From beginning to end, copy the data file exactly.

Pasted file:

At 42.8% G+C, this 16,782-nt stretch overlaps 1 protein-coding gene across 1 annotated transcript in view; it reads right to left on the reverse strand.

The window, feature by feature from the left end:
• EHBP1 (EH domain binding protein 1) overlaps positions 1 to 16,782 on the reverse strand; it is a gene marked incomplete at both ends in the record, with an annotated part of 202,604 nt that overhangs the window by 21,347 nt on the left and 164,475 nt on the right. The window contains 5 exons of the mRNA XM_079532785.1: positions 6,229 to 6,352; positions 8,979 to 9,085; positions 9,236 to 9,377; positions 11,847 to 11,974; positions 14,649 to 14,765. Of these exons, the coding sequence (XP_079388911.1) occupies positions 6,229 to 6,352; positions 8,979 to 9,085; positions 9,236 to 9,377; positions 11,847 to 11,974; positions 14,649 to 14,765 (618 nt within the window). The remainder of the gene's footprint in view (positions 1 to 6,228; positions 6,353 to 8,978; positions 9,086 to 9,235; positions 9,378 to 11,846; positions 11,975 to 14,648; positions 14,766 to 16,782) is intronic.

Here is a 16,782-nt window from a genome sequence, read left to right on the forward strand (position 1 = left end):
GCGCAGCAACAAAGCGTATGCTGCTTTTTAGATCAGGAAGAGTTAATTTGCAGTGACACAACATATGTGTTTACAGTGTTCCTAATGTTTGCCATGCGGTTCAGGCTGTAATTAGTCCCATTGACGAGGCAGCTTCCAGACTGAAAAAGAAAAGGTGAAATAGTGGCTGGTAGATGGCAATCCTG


At 42.8% G+C, this 16,782-nt stretch overlaps 1 protein-coding gene across 1 annotated transcript in view; it reads right to left on the reverse strand.

The window, feature by feature from the left end:
• EHBP1 (EH domain binding protein 1) overlaps positions 1 to 16,782 on the reverse strand; it is a gene marked incomplete at both ends in the record, with an annotated part of 202,604 nt that overhangs the window by 21,347 nt on the left and 164,475 nt on the right. The window contains 5 exons of the mRNA XM_079532785.1: positions 6,229 to 6,352; positions 8,979 to 9,085; positions 9,236 to 9,377; positions 11,847 to 11,974; positions 14,649 to 14,765. Of these exons, the coding sequence (XP_079388911.1) occupies positions 6,229 to 6,352; positions 8,979 to 9,085; positions 9,236 to 9,377; positions 11,847 to 11,974; positions 14,649 to 14,765 (618 nt within the window). The remainder of the gene's footprint in view (positions 1 to 6,228; positions 6,353 to 8,978; positions 9,086 to 9,235; positions 9,378 to 11,846; positions 11,975 to 14,648; positions 14,766 to 16,782) is intronic.

Here is a 16,782-nt window from a genome sequence, read left to right on the forward strand (position 1 = left end):
GCGCAGCAACAAAGCGTATGCTGCTTTTTAGATCAGGAAGAGTTAATTTGCAGTGACACAACATATGTGTTTACAGTGTTCCTAATGTTTGCCATGCGGTTCAGGCTGTAATTAGTCCCATTGACGAGGCAGCTTCCAGACTGAAAAAGAAAAGGTGAAATAGTGGCTGGTAGATGGCAATCCTG